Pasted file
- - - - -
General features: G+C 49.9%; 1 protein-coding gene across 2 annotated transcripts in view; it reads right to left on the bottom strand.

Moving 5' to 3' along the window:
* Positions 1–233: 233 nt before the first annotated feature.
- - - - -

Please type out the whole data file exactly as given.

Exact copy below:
General features: G+C 49.9%; 1 protein-coding gene across 2 annotated transcripts in view; it reads right to left on the bottom strand.

Moving 5' to 3' along the window:
* Positions 1–233: 233 nt before the first annotated feature.